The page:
I don't remember seeing any cover stories that mention this research finding, but I wish we did. Here's why: Whether a 40-year-old woman has a 2.6 percent or a 40.8 percent chance of getting married, it is a direct consequence of her decision to pursue career goals before family and/or to be absolutely sure of her choice of a husband in order not to "settle." I don't believe that if a woman reads one (more) article on her "ticking biological clock" that it will cause her to abruptly change course from career-track to mother-track.

Call me naive, but I do believe that if a husband or wife with marital problems reads one cover story that describes the most supportive household for a child, it could make a difference in their marriage. The reason is that the vast majority of us married folks have problems (I made up this statistic). Not serious problems like abuse, which should end a marriage, but less serious problems like in-laws or finances that should not end a marriage. Dr. John Gottman's research has shown, "Most of the time couples don't solve their problems and they have perpetual problems."

But couples today may not be familiar with Gottman's research, nor do they necessarily consider the long-term consequences of short-term decisions. With a spouse who does not realize that marriage means, "It's no longer all about me," or states, "I am not getting enough out of this marriage," then today's legal system makes it easier than ever before to throw in the towel and get a divorce. Professor Bill Doherty compares divorce to an amputation. Sometimes it is necessary, but, "It should be avoided if at all possible, because it brings about a permanent disability."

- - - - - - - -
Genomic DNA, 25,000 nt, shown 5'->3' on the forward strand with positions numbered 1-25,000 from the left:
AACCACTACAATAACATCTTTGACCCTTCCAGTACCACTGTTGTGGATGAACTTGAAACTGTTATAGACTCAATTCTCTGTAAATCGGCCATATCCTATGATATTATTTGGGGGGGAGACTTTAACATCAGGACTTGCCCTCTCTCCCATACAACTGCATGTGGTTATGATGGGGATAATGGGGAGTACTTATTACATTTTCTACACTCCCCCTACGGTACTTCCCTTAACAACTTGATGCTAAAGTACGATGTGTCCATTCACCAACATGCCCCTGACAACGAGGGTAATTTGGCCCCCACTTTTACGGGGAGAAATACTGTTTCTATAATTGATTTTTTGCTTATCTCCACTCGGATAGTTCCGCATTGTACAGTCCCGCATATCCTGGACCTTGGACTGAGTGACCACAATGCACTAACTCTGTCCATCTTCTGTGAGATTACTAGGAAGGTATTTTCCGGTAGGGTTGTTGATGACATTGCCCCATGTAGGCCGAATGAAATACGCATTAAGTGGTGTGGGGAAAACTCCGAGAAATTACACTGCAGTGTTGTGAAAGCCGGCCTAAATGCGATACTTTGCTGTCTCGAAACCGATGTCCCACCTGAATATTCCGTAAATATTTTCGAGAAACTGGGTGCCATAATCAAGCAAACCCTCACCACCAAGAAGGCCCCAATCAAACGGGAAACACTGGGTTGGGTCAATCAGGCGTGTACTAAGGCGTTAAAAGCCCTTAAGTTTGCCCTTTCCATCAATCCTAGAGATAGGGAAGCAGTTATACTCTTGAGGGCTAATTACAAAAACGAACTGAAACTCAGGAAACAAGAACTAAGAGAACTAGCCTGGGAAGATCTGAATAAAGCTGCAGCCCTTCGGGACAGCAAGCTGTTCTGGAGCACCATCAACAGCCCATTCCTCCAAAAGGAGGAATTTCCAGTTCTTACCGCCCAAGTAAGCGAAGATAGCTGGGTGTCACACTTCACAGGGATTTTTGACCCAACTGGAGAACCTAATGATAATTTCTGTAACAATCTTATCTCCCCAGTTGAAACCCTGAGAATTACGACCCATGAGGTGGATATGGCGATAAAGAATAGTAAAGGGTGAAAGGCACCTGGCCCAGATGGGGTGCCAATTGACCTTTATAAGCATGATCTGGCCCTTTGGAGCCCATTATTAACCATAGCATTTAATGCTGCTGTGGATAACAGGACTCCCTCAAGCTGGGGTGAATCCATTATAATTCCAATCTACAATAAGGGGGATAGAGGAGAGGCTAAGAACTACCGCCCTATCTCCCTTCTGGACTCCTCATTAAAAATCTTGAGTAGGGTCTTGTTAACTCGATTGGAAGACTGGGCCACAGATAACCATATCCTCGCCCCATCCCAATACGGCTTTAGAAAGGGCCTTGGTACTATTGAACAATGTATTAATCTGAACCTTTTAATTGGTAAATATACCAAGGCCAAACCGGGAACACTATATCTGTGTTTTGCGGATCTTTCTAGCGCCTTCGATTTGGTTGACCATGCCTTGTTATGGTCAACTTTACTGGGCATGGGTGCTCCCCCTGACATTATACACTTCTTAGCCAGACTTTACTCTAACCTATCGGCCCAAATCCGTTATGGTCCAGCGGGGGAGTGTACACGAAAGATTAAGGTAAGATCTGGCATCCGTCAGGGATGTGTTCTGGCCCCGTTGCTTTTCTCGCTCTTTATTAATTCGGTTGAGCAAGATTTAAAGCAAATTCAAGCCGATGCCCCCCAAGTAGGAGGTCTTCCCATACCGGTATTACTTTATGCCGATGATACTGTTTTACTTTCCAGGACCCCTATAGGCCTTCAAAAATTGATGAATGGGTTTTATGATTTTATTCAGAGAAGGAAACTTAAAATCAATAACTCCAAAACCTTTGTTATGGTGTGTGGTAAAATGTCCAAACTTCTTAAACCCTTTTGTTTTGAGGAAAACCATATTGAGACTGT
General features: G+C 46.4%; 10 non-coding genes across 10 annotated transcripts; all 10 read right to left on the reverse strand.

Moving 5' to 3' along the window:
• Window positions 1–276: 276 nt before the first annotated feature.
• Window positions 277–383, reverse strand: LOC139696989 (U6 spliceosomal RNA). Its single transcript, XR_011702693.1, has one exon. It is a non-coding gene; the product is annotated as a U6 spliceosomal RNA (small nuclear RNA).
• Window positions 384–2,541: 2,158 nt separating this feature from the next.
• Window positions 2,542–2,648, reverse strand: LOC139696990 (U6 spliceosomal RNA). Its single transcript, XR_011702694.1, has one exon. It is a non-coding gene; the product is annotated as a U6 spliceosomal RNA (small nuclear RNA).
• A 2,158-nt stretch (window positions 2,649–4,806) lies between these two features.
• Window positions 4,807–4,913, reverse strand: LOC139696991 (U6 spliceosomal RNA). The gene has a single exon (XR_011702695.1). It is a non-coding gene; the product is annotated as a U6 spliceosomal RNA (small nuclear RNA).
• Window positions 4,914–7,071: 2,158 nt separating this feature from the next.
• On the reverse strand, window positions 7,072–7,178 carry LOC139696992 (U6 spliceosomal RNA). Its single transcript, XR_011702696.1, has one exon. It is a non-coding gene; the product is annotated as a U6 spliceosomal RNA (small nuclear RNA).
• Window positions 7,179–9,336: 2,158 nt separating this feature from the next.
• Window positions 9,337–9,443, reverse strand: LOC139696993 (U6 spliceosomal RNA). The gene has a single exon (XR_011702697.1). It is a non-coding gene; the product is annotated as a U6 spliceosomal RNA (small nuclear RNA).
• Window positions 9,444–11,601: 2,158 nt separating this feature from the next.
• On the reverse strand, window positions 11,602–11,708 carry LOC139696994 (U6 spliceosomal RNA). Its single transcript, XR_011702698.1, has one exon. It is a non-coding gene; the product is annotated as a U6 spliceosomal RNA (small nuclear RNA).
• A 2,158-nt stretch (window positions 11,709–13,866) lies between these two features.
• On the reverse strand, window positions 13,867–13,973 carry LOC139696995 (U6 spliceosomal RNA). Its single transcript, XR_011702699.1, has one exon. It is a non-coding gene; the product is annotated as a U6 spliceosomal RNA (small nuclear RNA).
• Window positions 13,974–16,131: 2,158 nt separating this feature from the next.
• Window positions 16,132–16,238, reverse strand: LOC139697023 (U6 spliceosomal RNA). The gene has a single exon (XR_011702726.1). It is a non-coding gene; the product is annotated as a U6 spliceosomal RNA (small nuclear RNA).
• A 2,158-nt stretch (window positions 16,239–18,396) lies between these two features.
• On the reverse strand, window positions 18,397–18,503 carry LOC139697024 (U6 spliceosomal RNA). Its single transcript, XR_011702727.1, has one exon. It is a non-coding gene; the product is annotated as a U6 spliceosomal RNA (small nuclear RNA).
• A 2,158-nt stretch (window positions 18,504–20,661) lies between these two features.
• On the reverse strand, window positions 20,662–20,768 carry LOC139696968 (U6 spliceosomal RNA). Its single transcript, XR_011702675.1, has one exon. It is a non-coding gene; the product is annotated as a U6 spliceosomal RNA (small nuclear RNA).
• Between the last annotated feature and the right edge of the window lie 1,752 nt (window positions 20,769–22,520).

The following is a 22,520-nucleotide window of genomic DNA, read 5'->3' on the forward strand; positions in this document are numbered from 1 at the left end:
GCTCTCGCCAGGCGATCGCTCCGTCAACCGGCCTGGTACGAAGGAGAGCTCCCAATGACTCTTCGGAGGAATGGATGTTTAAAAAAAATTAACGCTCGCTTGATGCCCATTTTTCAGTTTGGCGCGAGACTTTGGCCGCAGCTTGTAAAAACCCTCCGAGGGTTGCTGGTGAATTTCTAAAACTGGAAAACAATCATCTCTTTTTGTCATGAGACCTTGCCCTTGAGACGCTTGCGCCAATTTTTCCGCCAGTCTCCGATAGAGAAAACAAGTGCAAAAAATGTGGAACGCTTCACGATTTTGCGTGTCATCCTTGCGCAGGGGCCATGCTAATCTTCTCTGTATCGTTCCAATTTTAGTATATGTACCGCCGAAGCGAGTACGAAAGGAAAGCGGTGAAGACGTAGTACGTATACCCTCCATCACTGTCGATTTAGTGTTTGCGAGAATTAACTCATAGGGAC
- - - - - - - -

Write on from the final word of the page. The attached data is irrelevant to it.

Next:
I suggest that the media spotlight the research findings on healthy family life because the divorce rate (close to 50 percent) affects millions of children in the United States; children who did not and would not make that decision. If couples know that two biological parents in a low-conflict marriage is better for their child than any divorce scenario, maybe they would get help in keeping the (normal) conflict in their marriage on the "low" setting. While it is true that more couples than ever before are participating in pre-marital education and married couples' classes and therapy, it is still common to hear, "I don't buy that "stick-it-out-for-the-kids' line because I deserve to be happy." As Dr. Frank Pittman is fond of saying, "Marriage is not supposed to make you happy; it's supposed to make you married."

But guess what researchers have found? Staying in a marriage is not only good for the kids; married couples are better off financially, emotionally and healthwise. The best source for this information is Linda Waite and Maggie Gallagher's book, "The Case For Marriage." In these past 20 years, the message has changed to, stick-it-out-for-the-kids and especially you, too.
That's why I believe Newsweek was wrong about what they were wrong about. And while they're at it, maybe they can work on the article titles; "Marriage Crunch," "Marriage Squeeze," you'd think it was a discussion of Sumo-wrestling or breakfast foods.

Dr. Alan M. Singer is a marriage and family therapist in Highland Park.